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The most important aspect of data science is communication. Algorithms, coding languages and software are important to know but these things are easily and quickly looked up when details become shrouded in the dust of time. Given the strong academic backgrounds of most data scientists, it’s not hard for one to learn how to program in a new language in a very short time and even quicker to learn how to read a new language for most data science purposes (with the exception of lower-level languages like C — that’s hard).
Being able to perfectly whiteboard a bubble sort algorithm in 3 languages will not persuade VPs to productionize your experimental results. Additionally, it’s not every day that you reflect on different loss functions or the pseudo-code for an algorithm. Forgetting the details of those things is normal. On the other hand, you communicate every day in some way and yet it takes deliberate, conscious effort to do so respectfully, succinctly and effectively to a high degree. It’s a skill refined over a lifetime and one that some will never improve upon. The following is a living list of tips I’ve come up with based on personal experiences. At the time of this publication, my list is short. Please share your own ideas in the comments so we can crowdsource a master list of helpful recommendations for everyone.
Data has important stories to tell. They rely on you to be their clear and convincing voice.
Here’s some advice on how to be a better communicator, especially applicable to those who spend a good amount of time in the weeds:
- Only talk about the few precious pearls you found not the hundreds of oysters you painstakingly opened. No one cares about the hundreds of oysters you had to open to find those nuggets of luminescent insight. In any field, the best never talk about the effort unless asked. Similarly, be prepared to talk about all of those empty oysters and your process of oyster selection, cleaning and opening, but don’t volunteer this information unless asked because most people won’t care. TLDR; have faith that people understand the lengths you went to for your findings but also be prepared to succinctly explain those due diligence efforts only when asked.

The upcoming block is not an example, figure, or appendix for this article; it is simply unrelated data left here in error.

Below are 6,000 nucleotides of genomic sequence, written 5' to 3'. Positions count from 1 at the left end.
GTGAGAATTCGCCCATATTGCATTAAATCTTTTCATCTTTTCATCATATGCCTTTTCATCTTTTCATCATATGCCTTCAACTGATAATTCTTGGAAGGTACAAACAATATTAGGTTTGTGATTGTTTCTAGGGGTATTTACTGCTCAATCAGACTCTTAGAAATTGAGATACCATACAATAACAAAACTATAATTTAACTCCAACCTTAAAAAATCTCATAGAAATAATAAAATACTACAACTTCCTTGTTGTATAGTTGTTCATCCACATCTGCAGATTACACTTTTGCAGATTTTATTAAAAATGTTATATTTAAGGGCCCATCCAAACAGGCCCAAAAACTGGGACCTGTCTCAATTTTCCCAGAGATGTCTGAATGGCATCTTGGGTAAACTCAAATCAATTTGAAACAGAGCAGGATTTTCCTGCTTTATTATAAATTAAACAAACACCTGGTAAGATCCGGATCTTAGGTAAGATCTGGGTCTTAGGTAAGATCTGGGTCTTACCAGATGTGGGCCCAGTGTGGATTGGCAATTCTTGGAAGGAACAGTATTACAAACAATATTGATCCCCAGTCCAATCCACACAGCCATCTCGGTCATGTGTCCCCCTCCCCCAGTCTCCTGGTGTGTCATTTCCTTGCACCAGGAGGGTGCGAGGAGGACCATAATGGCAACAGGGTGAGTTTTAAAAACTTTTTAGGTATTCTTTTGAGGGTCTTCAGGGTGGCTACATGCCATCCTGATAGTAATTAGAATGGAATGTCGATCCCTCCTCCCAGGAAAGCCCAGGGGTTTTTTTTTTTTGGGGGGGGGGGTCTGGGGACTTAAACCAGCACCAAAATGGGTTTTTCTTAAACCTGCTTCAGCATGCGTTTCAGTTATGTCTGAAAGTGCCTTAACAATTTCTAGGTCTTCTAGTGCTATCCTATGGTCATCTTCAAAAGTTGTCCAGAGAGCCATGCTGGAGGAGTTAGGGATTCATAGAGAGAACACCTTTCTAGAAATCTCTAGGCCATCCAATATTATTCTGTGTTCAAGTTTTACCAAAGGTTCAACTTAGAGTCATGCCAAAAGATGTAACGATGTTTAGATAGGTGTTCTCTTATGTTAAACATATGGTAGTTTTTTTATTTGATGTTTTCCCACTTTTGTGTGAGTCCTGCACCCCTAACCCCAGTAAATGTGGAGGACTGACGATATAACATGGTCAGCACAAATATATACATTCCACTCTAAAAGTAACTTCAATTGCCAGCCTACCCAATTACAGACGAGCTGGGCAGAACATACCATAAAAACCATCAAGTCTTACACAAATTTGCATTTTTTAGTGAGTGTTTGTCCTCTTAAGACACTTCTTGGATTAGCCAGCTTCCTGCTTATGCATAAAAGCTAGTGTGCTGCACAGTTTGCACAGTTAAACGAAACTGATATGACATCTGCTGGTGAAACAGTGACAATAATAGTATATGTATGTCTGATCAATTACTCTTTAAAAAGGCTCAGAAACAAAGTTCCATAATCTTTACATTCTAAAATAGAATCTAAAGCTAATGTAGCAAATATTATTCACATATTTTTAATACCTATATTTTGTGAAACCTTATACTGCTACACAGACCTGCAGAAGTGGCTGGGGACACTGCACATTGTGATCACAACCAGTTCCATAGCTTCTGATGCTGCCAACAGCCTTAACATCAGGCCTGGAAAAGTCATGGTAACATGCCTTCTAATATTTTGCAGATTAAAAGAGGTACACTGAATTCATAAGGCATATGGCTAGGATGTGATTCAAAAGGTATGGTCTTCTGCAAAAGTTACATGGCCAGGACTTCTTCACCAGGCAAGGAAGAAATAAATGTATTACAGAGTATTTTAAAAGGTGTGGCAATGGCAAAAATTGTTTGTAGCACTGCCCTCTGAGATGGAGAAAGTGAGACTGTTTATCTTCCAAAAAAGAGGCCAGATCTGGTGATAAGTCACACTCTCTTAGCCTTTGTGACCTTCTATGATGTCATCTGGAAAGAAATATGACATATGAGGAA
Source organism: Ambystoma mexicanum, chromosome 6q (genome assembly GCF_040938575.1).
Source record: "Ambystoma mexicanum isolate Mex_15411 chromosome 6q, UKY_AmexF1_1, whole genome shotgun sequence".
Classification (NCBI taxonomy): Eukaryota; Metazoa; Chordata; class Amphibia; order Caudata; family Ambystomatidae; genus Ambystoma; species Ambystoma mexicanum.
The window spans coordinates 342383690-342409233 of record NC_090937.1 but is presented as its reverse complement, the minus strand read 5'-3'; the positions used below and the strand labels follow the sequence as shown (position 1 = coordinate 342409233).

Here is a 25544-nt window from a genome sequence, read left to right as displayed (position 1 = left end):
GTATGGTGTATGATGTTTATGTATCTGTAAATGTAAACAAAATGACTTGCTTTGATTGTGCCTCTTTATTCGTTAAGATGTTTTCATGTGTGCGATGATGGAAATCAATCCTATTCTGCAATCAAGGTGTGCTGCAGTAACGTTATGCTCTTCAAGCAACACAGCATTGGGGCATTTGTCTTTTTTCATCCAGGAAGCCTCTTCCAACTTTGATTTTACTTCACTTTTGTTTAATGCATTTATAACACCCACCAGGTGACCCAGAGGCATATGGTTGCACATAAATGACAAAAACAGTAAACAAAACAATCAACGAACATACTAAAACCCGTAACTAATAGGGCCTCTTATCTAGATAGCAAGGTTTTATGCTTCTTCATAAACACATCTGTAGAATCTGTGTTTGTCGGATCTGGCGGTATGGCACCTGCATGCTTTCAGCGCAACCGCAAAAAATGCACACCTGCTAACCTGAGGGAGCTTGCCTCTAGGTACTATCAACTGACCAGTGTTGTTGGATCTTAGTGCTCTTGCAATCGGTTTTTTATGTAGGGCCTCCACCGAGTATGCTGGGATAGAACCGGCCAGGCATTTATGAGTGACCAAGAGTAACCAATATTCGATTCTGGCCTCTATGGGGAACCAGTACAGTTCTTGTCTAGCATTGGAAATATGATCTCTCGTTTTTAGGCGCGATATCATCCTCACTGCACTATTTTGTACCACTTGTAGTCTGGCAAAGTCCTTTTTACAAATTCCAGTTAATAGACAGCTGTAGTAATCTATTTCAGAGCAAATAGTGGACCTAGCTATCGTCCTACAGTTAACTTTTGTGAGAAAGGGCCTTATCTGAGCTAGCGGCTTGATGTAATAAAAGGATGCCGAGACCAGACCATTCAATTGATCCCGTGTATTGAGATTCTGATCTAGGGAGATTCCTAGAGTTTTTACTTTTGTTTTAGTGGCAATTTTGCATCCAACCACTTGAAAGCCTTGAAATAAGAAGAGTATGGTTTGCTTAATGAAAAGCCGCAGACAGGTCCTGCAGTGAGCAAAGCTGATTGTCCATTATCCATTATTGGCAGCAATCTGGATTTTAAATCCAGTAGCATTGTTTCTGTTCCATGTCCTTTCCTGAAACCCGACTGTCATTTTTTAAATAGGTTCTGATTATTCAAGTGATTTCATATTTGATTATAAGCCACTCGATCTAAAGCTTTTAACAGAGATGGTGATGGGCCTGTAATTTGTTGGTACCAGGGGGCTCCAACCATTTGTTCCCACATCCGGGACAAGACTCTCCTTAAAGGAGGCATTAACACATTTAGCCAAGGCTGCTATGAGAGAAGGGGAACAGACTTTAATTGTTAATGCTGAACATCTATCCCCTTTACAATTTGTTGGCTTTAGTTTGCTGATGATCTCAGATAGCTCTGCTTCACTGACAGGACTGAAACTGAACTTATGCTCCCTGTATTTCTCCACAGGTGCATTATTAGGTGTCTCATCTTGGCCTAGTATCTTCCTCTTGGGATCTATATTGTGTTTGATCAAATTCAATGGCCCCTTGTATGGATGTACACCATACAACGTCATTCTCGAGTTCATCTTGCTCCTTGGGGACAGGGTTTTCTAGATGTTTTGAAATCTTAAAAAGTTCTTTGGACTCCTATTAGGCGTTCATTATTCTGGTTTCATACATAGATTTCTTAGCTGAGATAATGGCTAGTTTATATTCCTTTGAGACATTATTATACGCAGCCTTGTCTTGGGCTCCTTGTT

- Strive for audience education. Most data scientists don’t even try, opting instead for academic jargon to maintain an air of superiority, the semblance of complexity for the sake of exclusivity and a “just trust me” attitude. But respecting the intelligence of your peers is actually much more aligned with your self-interests: recruiting more allies dedicated to ensuring implementation of your ideas. At the end of the day, while not everyone will want to know the mathematical details of an algorithm, most people are interested to understand more and you can help.
Please share your own ideas in the comments so we can crowdsource a master list of helpful recommendations for everyone. I’d love to hear other great tips, especially those particularly useful for practicing data scientists .
About the Author
Andrew Young is an R&D Data Scientist Manager at Neustar. For context, Neustar is an information services company that ingests structured and unstructured text and picture data from hundreds of companies in the domains of aviation, banking, government, marketing, social media and telecommunications to name several. Neustar combines these data ingredients then sells a finished dish with added value to enterprise clients for purposes like consulting, cyber security, fraud detection and marketing. In this context, Mr. Young is a hands-on lead architect on a small R&D data science team responsible for building, optimizing and maintaining a system feeding all products and services responsible for $1+ billion in annual revenue for Neustar. Follow Andrew on LinkedIn to stay up-to-date on the latest trends in data science!
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